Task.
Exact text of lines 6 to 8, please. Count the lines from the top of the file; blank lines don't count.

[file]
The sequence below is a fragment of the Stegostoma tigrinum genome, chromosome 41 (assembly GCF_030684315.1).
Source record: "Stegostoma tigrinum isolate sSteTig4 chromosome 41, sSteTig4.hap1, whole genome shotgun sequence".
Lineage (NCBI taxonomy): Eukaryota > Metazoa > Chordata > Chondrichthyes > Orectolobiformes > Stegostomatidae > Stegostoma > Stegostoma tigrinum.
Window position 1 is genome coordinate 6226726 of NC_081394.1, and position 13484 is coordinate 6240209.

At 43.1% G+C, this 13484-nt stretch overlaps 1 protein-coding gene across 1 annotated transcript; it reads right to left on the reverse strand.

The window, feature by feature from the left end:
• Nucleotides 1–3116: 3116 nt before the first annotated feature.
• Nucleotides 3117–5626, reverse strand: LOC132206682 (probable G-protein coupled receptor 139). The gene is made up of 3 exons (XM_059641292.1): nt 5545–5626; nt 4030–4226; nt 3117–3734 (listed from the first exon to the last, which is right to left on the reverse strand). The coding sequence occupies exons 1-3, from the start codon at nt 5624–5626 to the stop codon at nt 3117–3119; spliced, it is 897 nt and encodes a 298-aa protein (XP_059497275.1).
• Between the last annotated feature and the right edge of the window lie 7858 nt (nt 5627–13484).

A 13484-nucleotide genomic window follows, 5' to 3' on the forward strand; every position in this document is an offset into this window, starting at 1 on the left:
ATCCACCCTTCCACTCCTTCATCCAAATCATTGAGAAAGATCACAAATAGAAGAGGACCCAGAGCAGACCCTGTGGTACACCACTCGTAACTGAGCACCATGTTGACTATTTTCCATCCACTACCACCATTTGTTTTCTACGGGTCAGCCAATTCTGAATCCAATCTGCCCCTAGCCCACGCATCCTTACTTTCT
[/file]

The window, feature by feature from the left end:
• Nucleotides 1–3116: 3116 nt before the first annotated feature.
• Nucleotides 3117–5626, reverse strand: LOC132206682 (probable G-protein coupled receptor 139). The gene is made up of 3 exons (XM_059641292.1): nt 5545–5626; nt 4030–4226; nt 3117–3734 (listed from the first exon to the last, which is right to left on the reverse strand). The coding sequence occupies exons 1-3, from the start codon at nt 5624–5626 to the stop codon at nt 3117–3119; spliced, it is 897 nt and encodes a 298-aa protein (XP_059497275.1).